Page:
WARNING: If you have a fear of snakes, or just plain don’t want to read about them, then check back in a day or two.
I often kid myself into thinking that I (as opposed to most other humans) live in as much harmony with nature as I possibly can. This of course is a massive self-delusion. I am human, therefore, my lifestyle-slash-existence is the least harmonious with nature than any other creature’s on this planet. It is true I may cultivate some natural, non-human things, but my preferred “nature” is a list of maybe 200 plants and five animal species that I brought here myself. All other things are either in my way (weeds, hawks, voles, raccoons and opossums) or tolerated (sparrows, deer) or welcome (all other birds, most other mammals). Snakes are in the “welcome” category.
I first saw a snake on the property by first seeing a snake skin, shed a few feet away from a compost pile, a few years back. It was a big skin. Cool, I thought: a snake will keep the vole population in check. I of course never put two and two together and thought the skin’s proximity had anything to do with the compost pile. Ahem. A blue racer (about 5′ long) was living in the pile, and when I turned the pile I found him/her and screamed like the girl that I am.
Fast-forward to last year. I found another snake, this time a dead one: another blue racer. It had tangled itself in the deer netting that I had erected as chicken-proof fencing around the greenhouse beds. I felt awful.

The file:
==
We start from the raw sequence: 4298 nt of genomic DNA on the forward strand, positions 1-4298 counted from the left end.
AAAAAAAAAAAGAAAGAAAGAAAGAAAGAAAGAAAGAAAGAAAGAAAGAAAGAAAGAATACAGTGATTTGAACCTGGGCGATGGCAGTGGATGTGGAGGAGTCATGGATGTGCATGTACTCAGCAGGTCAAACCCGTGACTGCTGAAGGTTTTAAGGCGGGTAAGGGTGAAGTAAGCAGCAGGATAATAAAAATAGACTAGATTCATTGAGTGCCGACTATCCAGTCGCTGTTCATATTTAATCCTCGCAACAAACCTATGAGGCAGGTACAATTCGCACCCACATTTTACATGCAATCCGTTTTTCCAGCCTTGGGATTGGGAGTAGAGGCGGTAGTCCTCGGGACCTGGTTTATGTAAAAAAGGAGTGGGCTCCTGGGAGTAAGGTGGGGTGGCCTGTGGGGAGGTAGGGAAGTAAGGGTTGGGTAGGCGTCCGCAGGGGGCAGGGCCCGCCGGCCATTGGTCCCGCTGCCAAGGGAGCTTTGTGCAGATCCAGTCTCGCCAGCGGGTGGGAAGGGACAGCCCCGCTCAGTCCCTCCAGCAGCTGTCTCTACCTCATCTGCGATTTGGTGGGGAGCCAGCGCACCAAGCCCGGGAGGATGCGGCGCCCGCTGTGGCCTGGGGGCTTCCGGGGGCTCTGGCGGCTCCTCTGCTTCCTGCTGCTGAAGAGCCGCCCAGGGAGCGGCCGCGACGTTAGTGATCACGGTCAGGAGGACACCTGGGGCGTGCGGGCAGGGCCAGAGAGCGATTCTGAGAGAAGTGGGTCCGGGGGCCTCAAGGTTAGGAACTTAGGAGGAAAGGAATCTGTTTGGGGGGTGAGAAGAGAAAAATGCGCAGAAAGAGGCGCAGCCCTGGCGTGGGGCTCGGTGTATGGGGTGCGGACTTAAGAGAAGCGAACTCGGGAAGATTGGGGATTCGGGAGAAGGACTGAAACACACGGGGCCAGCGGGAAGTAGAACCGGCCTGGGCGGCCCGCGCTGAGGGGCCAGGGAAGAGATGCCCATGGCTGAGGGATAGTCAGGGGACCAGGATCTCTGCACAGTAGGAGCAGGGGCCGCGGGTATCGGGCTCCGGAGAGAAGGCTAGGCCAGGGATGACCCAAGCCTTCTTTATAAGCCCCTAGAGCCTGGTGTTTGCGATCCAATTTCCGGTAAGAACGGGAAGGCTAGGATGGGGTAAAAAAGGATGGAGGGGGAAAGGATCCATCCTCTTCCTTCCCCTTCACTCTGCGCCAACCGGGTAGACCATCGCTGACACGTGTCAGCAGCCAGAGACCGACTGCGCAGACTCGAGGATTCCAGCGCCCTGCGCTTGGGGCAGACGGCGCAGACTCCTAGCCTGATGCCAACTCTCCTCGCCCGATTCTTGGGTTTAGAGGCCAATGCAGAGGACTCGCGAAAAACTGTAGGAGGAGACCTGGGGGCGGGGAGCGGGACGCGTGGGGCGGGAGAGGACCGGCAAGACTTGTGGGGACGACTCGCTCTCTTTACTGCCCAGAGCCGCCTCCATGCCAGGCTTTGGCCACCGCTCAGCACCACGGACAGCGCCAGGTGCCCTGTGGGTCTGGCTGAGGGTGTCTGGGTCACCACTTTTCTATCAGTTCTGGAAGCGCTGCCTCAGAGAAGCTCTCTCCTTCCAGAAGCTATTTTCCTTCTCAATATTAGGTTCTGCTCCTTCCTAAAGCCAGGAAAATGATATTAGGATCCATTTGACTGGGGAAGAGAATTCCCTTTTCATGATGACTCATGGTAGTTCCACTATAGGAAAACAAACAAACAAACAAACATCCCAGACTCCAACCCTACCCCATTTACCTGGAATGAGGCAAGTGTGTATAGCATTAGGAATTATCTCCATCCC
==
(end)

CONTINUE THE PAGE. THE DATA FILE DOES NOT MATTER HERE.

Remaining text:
Okay, now this year. Mother’s Day around here is Leave El Alone All Day To Garden Day. It was to rain all day but hey, that’s alright. I have a greenhouse to garden. So I armed myself with a shovel and some task buckets (I planned on evicting the herb garden along the back wall) and set to work. I moved first to the far corner of the greenhouse to begin the chores and…caught in that same deer netting, which until now, was used to deter voles, was A WHOLE BUNCH of snakes.
I did not scream. The small part of my brain, the residual prey-animal part, was definitely spooked though. I sighed deeply, then went inside to tell Tom about it, and convey how awful I felt. Because I did feel awful: no, I did not foresee that snakes could get into the greenhouse; it’s pretty well sealed against voles. But, in the back of my mind, I knew (like finding the skin near the compost pile) that it was a possibility, and that that netting, if it was doing any good at all against voles, was potentially harmful to snakes.
Three blue racers were trapped in it. Agh: not only did I kill three animals in their prime, I probably killed off another generation. What little I know about snakes is that spring is mating season and snakes, being solitary creatures, are never near each other except for this important purpose. So I clipped the deer netting in the area before and after the snakes and then proceeded to go outside with it but ONE WAS MOVING!!
Okay, I placed the mess outside and then went back inside the greenhouse and sat down for a bit. I need to get that live one out of there, I thought. So I took a few breaths, grabbed a pair of garden scissors, and went to work. Trouble is, I’d no sooner free the guy he’d try to crawl back through the netting, so…I had to hold his head to free him. I had to completely be in My Happy Place in my head to do this, too.
I felt a little better afterward. I felt even better after I took a hot shower.